How a Disability Carer can support my child with Cerebral Palsy
It can be challenging for a parent of a child with Cerebral Palsy to maintain their mental and physical health. They require sleep, exercise, and personal time to emotionally and physically cope with the day-to-day demands of caring for someone unable to care for themselves. A Disability Carer can alleviate parents of these duties, allowing them to focus on their own needs.
What is Cerebral Palsy?
Cerebral Palsy is a mobility disability caused by a congenital brain development problem. It is usually diagnosed in early childhood, with the first symptoms appearing during or soon after infancy. Cerebral palsy affects around 34,000 Australians and 17 million persons globally.
Cerebral palsy symptoms can vary greatly, and no two individuals are the same. Some people with cerebral palsy have minimal physical symptoms and normal cognition, but others may be unable to walk on their own, have swallowing issues, intellectual disabilities, blindness, seizures and/or deafness.
How a carer can help
People who live with cerebral palsy might benefit greatly from disability services and the aid of a disability carer. A carer can support them in meeting their daily needs, such as dressing and personal hygiene; they can also assist in the use of mobility devices, such as wheelchairs, to allow them to move around more freely.
Finding suitable carers who are experienced in providing support and assistance at home is essential for families caring for a child with cerebral palsy. Children who live with Cerebral Palsy often require intensive medical treatment, special therapies and constant supervision, which requires additional time and effort from parents or other family members. When you have your own hectic schedule, it might be difficult to work, so having some extra help will relieve a lot of stress!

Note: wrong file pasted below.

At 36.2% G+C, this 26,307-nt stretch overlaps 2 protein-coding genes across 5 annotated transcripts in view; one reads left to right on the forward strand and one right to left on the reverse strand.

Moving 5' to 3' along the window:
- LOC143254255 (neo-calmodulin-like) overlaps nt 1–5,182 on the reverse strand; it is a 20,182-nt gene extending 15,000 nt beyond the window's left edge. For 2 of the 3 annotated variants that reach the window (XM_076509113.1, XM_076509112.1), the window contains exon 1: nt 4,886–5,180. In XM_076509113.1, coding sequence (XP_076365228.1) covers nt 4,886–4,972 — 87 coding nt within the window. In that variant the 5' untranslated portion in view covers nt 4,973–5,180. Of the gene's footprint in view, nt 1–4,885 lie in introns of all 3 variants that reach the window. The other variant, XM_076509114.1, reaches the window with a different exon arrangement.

National Disability Insurance Scheme eligibility
Cerebral Palsy is eligible for the NDIS. The NDIS categorises disabilities to help people evaluate their eligibility for payment. If your impairment is listed in List A, you are very likely to be eligible for funding. Cerebral palsy is regularly listed in List A, but only if it is severe (e.g., graded as Level 3, 4, or 5 on the Gross Motor Function Classification System – GMFCS).
If your child’s cerebral palsy has not been assessed as severe and therefore does not fulfil the requirements for List A, it will be classified as a List B disability, requiring a second functional evaluation before being eligible for the NDIS.
Direct Care Australia are experts in NDIS supports and services, specialising in a range of NDIS funding supports and services in South Australia. If you need any further assistance, contact Sharon Miller or Cristina Bruno on 0410 620 170 or 1300 122 730 or via email at to discuss how we can support you to access supports or assistive technology.